Why are Magnum bottles so expensive?

Question: 
I sometimes read that a magnum of wine has fetched an astronomical price at an auction. If a magnum bottle holds the equivalent quantity of two regular bottles, why should it cost much more than twice the standard bottle price? 

Answer:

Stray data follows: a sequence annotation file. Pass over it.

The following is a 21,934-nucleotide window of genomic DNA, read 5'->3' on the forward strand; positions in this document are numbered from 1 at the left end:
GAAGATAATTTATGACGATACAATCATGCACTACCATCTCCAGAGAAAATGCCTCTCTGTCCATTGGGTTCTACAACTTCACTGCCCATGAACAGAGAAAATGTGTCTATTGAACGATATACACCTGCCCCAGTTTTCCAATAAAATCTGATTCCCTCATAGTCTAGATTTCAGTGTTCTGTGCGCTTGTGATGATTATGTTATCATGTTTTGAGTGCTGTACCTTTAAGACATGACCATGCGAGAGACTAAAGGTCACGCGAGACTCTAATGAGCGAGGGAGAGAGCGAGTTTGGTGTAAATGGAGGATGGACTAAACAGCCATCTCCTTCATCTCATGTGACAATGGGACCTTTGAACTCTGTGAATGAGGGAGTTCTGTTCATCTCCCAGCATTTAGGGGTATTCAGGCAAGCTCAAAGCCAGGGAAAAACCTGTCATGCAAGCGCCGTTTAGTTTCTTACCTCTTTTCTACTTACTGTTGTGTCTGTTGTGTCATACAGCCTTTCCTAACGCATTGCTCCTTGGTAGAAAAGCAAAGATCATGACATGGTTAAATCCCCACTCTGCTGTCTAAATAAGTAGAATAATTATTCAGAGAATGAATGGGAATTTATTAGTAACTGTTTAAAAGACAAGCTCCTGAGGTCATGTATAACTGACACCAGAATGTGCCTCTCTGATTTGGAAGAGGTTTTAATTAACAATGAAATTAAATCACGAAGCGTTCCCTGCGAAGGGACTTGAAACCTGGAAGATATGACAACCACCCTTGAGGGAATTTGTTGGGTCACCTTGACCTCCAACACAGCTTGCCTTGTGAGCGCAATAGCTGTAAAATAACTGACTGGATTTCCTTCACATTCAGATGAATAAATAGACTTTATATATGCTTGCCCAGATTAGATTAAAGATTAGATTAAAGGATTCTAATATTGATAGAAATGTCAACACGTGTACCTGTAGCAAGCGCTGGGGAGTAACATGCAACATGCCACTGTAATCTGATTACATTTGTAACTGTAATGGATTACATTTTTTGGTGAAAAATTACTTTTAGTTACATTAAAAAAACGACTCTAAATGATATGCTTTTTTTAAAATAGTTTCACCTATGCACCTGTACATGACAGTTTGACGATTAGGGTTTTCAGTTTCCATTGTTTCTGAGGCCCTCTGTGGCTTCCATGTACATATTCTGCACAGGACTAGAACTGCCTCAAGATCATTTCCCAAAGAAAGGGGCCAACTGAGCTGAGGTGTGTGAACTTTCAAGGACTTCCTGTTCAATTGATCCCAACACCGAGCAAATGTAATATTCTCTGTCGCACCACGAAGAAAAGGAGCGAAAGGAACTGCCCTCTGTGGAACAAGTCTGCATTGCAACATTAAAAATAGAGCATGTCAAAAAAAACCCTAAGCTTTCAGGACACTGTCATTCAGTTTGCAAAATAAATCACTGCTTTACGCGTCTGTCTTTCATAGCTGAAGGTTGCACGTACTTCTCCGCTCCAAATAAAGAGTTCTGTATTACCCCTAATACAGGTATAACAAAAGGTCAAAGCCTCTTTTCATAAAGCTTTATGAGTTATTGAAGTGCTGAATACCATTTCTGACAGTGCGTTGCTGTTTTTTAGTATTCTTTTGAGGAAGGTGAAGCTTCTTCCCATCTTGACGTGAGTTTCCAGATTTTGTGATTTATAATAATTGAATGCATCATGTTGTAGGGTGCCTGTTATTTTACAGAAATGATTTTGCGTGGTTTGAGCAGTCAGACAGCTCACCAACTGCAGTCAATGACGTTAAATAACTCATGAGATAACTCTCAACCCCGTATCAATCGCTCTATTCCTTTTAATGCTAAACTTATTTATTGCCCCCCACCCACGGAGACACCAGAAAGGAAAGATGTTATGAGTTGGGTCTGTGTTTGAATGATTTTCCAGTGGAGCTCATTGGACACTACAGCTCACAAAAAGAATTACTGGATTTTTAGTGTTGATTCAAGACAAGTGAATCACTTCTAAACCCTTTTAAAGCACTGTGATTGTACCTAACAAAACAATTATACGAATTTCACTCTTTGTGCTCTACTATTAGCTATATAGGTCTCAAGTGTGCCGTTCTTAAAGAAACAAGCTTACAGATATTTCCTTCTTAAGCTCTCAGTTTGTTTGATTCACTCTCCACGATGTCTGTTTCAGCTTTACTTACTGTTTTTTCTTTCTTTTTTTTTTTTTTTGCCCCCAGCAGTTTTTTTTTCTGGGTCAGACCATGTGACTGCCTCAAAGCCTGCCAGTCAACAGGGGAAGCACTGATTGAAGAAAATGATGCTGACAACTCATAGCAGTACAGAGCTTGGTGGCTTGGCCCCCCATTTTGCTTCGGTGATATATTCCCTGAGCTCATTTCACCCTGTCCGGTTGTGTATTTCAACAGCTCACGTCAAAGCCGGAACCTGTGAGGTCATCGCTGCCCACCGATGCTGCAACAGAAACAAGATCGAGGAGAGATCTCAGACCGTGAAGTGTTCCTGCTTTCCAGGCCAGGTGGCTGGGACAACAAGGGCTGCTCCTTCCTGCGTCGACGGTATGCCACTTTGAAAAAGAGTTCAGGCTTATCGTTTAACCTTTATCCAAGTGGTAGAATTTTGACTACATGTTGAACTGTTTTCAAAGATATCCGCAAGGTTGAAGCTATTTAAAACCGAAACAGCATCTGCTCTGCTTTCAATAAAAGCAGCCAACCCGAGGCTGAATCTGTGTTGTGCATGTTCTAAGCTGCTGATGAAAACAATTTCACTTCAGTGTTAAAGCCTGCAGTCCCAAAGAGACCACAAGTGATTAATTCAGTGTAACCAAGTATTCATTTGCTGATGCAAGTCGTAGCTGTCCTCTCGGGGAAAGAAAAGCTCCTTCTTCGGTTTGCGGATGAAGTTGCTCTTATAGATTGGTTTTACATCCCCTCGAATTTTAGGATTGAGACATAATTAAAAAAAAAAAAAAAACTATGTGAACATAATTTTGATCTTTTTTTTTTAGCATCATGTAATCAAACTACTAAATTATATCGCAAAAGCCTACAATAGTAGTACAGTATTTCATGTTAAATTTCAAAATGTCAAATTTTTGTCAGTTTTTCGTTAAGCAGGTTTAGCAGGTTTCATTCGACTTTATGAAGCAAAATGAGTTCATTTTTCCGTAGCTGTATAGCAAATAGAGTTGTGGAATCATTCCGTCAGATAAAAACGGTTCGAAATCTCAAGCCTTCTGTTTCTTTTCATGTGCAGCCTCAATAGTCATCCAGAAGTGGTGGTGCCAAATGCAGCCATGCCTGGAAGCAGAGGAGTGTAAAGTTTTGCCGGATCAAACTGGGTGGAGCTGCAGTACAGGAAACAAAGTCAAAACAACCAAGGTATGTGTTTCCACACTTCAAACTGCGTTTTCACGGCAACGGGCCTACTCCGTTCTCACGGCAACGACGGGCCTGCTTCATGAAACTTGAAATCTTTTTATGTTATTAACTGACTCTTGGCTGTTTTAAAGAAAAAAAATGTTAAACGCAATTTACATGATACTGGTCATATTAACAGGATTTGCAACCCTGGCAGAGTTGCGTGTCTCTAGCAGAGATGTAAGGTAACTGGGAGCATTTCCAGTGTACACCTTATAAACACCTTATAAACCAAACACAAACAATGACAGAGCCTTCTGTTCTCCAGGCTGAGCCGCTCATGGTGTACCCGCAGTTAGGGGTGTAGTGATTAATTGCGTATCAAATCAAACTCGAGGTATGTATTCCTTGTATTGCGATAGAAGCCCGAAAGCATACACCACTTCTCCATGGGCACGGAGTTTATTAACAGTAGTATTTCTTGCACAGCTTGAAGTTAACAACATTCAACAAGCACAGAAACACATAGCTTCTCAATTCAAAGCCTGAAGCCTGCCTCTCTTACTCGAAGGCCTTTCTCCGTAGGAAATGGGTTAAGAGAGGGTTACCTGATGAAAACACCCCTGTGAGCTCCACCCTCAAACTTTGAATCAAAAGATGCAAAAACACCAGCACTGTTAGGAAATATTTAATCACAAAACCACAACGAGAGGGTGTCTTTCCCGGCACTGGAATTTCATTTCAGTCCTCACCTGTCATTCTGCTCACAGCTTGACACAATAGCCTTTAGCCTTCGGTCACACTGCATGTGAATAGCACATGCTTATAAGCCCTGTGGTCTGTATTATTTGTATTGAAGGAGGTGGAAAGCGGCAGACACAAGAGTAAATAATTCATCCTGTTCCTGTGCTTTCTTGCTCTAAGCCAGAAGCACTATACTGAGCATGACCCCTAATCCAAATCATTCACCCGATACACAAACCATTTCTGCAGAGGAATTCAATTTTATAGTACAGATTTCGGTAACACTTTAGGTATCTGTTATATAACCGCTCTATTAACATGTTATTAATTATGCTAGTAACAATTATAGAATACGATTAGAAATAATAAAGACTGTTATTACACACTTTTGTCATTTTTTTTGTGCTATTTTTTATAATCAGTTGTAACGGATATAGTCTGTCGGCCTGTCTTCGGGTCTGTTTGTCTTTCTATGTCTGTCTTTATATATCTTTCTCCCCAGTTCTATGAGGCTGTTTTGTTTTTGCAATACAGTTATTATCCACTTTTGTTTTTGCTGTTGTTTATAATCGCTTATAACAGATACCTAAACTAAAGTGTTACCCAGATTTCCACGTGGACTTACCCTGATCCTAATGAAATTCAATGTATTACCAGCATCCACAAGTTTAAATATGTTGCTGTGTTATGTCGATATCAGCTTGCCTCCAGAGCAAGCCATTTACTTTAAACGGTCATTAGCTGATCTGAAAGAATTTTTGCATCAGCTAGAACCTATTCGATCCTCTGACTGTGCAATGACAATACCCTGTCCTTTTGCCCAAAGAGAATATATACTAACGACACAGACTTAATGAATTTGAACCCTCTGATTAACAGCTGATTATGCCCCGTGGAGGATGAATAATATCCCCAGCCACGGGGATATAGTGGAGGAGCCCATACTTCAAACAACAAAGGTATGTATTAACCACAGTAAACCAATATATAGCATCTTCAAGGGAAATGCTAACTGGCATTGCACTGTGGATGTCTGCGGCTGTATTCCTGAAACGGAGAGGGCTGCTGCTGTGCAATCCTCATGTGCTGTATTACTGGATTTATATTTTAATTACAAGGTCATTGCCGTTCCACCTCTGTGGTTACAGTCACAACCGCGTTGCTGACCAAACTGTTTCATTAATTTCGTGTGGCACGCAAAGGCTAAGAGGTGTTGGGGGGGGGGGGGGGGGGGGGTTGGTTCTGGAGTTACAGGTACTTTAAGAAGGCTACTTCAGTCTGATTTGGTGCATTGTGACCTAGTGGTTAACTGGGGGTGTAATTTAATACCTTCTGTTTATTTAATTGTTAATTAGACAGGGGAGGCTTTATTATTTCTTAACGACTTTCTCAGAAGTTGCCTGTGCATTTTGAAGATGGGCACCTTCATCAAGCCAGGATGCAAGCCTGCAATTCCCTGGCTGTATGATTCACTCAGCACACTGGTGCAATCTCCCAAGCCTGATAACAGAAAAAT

Firstly, the actual bottle costs more than double the price of a 750ml bottle to produce. But the real value of a magnum (or larger bottle) is that the wine in it will mature much more slowly than the wine in smaller bottles. This is because the cork in a magnum is about the same size as that of a regular bottle, so there is relatively far less surface area in the magnum, hence less oxidation as it ages. Wine producers normally use magnums only for their very best wines and those they feel will benefit from a long maturation period. You won’t find an everyday plonk in a magnum. When you bid for a magnum at auction, you know the winemaker regards it as special and that it will probably last a long time and mature into a very special drink. Magnums are usually bought to be laid down for an important occasion. Buyers are obviously more willing to pay higher prices for something special.